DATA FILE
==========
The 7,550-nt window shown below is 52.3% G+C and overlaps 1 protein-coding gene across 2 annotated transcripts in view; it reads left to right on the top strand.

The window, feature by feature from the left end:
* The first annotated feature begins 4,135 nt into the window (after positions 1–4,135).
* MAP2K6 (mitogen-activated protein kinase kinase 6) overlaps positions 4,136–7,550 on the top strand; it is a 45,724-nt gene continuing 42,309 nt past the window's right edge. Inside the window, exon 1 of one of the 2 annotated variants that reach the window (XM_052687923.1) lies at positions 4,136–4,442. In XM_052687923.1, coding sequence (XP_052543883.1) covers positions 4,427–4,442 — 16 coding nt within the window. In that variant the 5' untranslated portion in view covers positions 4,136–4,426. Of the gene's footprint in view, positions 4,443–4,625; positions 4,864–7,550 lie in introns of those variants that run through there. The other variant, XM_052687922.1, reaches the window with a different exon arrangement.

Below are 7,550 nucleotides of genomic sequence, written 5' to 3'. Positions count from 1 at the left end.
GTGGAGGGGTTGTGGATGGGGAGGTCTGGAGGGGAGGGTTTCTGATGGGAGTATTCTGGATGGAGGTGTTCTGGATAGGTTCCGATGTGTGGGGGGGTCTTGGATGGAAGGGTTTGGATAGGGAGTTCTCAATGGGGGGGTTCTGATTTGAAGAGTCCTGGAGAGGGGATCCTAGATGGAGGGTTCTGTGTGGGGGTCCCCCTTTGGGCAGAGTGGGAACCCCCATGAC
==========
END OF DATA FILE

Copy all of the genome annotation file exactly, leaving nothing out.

The 7,550-nt window shown below is 52.3% G+C and overlaps 1 protein-coding gene across 2 annotated transcripts in view; it reads left to right on the top strand.

The window, feature by feature from the left end:
* The first annotated feature begins 4,135 nt into the window (after positions 1–4,135).
* MAP2K6 (mitogen-activated protein kinase kinase 6) overlaps positions 4,136–7,550 on the top strand; it is a 45,724-nt gene continuing 42,309 nt past the window's right edge. Inside the window, exon 1 of one of the 2 annotated variants that reach the window (XM_052687923.1) lies at positions 4,136–4,442. In XM_052687923.1, coding sequence (XP_052543883.1) covers positions 4,427–4,442 — 16 coding nt within the window. In that variant the 5' untranslated portion in view covers positions 4,136–4,426. Of the gene's footprint in view, positions 4,443–4,625; positions 4,864–7,550 lie in introns of those variants that run through there. The other variant, XM_052687922.1, reaches the window with a different exon arrangement.

Below are 7,550 nucleotides of genomic sequence, written 5' to 3'. Positions count from 1 at the left end.
GTGGAGGGGTTGTGGATGGGGAGGTCTGGAGGGGAGGGTTTCTGATGGGAGTATTCTGGATGGAGGTGTTCTGGATAGGTTCCGATGTGTGGGGGGGTCTTGGATGGAAGGGTTTGGATAGGGAGTTCTCAATGGGGGGGTTCTGATTTGAAGAGTCCTGGAGAGGGGATCCTAGATGGAGGGTTCTGTGTGGGGGTCCCCCTTTGGGCAGAGTGGGAACCCCCATGAC